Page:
Brock: That is interesting and a little – it gives me a little glimmer of hope. I’m not completely destroying myself.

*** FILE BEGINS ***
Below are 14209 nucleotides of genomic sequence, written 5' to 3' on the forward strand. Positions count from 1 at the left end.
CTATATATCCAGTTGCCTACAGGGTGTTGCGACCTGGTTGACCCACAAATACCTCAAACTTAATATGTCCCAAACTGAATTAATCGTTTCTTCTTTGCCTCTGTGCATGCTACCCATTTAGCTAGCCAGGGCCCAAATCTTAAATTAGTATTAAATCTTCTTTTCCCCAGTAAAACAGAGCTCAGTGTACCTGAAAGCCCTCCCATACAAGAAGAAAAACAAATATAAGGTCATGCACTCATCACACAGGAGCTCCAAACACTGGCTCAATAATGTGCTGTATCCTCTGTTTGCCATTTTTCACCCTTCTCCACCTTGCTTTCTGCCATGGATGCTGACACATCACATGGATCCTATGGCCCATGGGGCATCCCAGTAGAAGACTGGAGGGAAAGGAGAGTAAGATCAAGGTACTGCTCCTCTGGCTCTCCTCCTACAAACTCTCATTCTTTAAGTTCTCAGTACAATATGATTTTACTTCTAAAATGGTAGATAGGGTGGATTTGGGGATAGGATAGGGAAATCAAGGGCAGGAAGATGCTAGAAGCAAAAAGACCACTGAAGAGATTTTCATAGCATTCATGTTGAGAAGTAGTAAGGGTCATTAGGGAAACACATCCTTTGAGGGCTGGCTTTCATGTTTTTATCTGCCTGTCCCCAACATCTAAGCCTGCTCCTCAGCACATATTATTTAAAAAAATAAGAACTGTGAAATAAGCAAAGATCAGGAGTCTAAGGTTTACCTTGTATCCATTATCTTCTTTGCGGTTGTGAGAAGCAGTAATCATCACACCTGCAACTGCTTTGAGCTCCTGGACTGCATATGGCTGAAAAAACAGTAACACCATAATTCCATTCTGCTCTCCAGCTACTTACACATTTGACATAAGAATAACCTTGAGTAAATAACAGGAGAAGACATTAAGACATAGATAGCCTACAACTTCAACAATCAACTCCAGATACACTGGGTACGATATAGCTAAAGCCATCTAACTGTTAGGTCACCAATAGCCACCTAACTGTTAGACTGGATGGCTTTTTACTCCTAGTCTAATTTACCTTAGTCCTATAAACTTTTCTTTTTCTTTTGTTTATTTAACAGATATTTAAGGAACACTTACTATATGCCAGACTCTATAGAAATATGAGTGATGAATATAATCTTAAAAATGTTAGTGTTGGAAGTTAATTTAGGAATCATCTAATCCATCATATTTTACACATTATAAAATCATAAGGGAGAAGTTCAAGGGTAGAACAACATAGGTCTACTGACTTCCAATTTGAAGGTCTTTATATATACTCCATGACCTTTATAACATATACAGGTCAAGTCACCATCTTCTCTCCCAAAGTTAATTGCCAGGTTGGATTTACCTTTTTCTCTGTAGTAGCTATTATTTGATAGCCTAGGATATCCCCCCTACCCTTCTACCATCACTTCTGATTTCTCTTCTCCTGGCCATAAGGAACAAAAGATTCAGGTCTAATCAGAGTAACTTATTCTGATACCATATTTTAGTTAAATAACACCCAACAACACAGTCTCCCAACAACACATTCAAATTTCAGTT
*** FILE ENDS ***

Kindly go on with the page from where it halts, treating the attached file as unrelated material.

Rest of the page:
Ben: That’s right. Okay, so here’s another interesting one and this was looking into soreness. And specifically what this study which was in the European Journal of Applied Physiology this month looked into was the idea that if you’re going to do something like run a marathon or do an ironman triathlon or do some other physical performance, the idea in most cases is that you must, if you want to mitigate a lot of the soreness that you’re gonna wind-up getting after an event like that, you know, the walking downstairs, like you got a stick stuck up to your butt, phase of the post-marathon days. Then you need to simulate to some extent the amount of volume that you’re going to experience during that event itself. And so the idea here is that if you don’t wanna be sore after a big event like that, you need to include some high volume training because the theory is that high volume muscle-damaging exercise protects against the potential, detrimental effect of soreness from your actual event. So what they looked at in this study was whether or not you get the same protective effect against soreness when you did lower volume exercise instead of higher volume exercise. The way they set-up the study was kinda interesting. They took a bunch of guys and they randomly assigned a bunch of them to a lower volume set of squats, 5 sets of 10 squats and then they took a group and they assigned them to a higher volume set of squats – 10 sets of 10 squats and for anybody who’s in squats before, there’s a pretty big difference in the way you feel with 5 sets vs. 10 sets. And then what they have them do is complete baseline measurements from muscle soreness and also creatine kinase which is a measurement of muscle breakdown, and then they have them do a running time trial. And then two weeks later, both groups repeated the baseline measurements and did the follow-up testing. So what they’ve found was that in terms of protection against soreness and production of inflammation after that hard running time trial, the five sets of squats gave as much protection against soreness as the ten sets of squats. And what they concluded in this study, and this is just a quote from the final sayings and the abstract, is that this study “demonstrates the protective effect of lower volume, exercise-induced muscle damage on subsequent high volume exercise induced-muscle damage being transferable to endurance running.”